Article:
BACON, Sir Francis.

BACON, Sir Francis. De Sapientia Veterum.

London, Johannem Bilium, 1617


12mo. Pp. (xiv) 130. Italic letter. Text with printed line border. Tp square ornamental woodcut, ornamental head pieces, floriated initials. Light age yellowing, little ink spots to corner of tp, light water stain towards foot of final gathering. A good, clean, well margined copy in attractive contemporary vellum, double ruled in blind, title elegantly recorded on spine, original eps present, new pastedown and ep added.

Second edition of this important essay by Sir Francis Bacon which sought to expound the hidden practical meanings embodied in ancient myths. Bacon described this work in 1610 as “a little work of mine that hath begun to pass the world. They tell me my Latin is turned into silver, and become current” ( Anna-Maria Hartmann, ‘A little work of mine that hath begun to pass the world’: The Italian Translation of Francis Bacon’s De Sapientia Veterum, 2010). It went through several editions. George Sandys praises Bacon as the one of the great mythographers in his ‘Ovid’s Metamorphosis englished, mythologiz’d, and represented in figures’, 1632. Bacon was an English philosopher and statesman who wrote and published prolifically. He was a passionate humanist, and studied Latin at Trinity College, Cambridge. The work comprises 31 classical myths, and Bacon suggests the intended deeper meanings for each.  

For example, in ‘The Sirens’ he attempts to upturn the common supposition that knowledge and the conformity of the will (knowing and acting) are interchangeable terms. He stated, in his essay on Custom and Education, that “men’s thoughts are much according to their inclination; their discourse and speeches according to their learning and infused opinions, but their deeds are after as they have been accustomed; Aesop’s Damsel, transformed from a cat to a woman, sat very demurely at the board-end until a mouse ran before her.” In the Sirens he affirms these views. He states “The habitation of the Sirens was in a certain pleasant island, from whence, as soon as out of their watchtower they discovered any ships approaching, with their sweet tunes they would first entice and stay them, and, having them in their power, would destroy them; and, so great were the mischiefs they did, that these isles of the Sirens, even as far off as man can ken them, appeared all over white with the bones of unburied carcasses; by which it is signified that albeit the examples of afflictions be manifest and eminent, yet they do not sufficiently deter us from the wicked enticements of pleasure.”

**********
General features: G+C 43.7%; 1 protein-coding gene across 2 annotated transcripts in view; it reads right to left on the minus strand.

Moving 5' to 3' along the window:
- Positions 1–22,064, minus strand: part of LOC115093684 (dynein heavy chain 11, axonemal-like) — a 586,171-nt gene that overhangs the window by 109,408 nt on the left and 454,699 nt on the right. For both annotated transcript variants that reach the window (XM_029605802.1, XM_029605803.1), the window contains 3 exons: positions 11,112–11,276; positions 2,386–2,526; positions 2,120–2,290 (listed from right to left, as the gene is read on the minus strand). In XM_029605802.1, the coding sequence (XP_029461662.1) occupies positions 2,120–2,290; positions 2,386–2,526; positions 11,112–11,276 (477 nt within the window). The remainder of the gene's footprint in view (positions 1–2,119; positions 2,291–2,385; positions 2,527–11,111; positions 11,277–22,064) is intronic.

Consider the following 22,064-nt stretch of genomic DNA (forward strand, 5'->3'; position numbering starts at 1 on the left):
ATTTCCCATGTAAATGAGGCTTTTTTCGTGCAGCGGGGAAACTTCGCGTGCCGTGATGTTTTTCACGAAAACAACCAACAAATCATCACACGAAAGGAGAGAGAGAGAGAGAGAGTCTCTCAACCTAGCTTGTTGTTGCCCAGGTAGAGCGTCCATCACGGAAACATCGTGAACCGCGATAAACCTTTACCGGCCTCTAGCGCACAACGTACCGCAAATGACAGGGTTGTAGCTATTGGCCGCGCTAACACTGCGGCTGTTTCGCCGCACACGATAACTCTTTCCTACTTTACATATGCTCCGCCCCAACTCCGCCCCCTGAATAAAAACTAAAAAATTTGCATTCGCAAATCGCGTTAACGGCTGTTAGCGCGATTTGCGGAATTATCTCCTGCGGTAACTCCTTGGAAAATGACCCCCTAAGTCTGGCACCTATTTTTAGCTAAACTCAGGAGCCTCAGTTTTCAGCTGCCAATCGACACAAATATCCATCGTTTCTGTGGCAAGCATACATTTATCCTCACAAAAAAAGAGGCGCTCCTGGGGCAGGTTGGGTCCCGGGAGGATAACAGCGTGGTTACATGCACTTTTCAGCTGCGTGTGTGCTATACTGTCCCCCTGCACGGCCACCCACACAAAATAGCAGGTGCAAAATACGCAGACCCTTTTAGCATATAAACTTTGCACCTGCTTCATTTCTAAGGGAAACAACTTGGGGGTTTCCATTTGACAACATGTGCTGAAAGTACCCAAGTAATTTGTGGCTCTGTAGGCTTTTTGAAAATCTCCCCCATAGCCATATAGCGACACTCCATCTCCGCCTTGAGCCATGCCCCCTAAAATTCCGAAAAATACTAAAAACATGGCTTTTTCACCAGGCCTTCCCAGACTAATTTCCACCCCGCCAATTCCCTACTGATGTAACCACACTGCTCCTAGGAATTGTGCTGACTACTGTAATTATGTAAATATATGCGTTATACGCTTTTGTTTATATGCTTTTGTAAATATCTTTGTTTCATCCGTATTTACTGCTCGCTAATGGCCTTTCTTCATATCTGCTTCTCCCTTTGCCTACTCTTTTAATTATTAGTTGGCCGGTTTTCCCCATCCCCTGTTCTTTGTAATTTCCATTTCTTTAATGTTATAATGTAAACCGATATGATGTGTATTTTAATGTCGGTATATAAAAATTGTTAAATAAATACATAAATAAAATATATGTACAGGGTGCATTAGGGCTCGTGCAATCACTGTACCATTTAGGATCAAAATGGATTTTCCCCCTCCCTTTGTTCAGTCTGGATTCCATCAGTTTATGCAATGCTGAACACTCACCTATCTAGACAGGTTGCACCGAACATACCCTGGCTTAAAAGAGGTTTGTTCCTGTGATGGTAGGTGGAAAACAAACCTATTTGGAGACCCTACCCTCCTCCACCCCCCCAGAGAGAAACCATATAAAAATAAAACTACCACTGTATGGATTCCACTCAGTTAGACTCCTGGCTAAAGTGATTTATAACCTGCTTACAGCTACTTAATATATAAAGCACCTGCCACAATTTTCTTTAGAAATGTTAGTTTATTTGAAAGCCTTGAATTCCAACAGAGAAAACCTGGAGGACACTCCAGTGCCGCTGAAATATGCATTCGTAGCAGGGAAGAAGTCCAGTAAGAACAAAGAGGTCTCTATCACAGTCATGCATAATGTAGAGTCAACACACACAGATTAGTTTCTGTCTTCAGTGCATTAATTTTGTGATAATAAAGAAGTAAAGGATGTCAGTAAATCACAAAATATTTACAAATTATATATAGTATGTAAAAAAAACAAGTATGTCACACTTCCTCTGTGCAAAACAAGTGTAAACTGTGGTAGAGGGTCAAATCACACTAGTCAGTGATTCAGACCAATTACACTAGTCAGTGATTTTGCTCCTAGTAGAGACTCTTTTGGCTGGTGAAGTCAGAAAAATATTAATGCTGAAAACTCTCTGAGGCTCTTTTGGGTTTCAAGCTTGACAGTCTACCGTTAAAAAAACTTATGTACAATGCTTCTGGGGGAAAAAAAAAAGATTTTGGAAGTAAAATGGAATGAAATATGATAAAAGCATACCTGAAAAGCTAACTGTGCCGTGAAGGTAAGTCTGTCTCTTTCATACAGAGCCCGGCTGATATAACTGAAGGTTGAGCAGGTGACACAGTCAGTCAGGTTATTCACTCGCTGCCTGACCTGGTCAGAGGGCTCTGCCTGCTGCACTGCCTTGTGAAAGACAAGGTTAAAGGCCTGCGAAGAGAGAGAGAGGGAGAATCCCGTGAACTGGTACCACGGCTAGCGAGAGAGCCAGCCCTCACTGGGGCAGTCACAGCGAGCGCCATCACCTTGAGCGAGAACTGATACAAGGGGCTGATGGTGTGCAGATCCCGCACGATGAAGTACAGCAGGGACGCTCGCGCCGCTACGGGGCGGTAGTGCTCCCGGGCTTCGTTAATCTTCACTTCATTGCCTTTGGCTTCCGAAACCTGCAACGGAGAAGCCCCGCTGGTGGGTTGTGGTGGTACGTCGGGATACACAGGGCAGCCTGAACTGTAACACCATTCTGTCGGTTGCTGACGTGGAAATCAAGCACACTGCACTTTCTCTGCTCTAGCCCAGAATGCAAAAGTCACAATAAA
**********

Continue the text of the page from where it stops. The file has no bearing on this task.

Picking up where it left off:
The author of Bacon’s life in the Biographica Brittanica wrote on this work “That he might relieve himself a little from the severity of these studies, and, as it were, amuse himself with erecting a magnificent pavilion, while his great palace of philosophy was building, he composed and sent abroad, in 1610, his celebrated treatise of the Wisdom of the Ancients, in which he showed that none had studied them more closely, was better acquainted with their beauties, or had pierced deeper into their meaning. There have been very few books published, either in this or any other nation, which either deserved or met with more general applause than this, and scarce any that are like to retain it longer, for in this performance Sir Francis Bacon gave a singular proof of his capacity to please all parties in literature, as in his political conduct he stood fair with all the parties in the nation. The admirers of antiquity were charmed with this discourse, which seems expressly calculated to justify their admiration; and, on the other hand, their opposites were no less pleased with a piece from which they thought they could demonstrate that the sagacity of a modern genius had found out much better meanings for the ancients than ever were meant by them.”

ESTC S100336; Lowndes Vol 1 95; Gibson 86.
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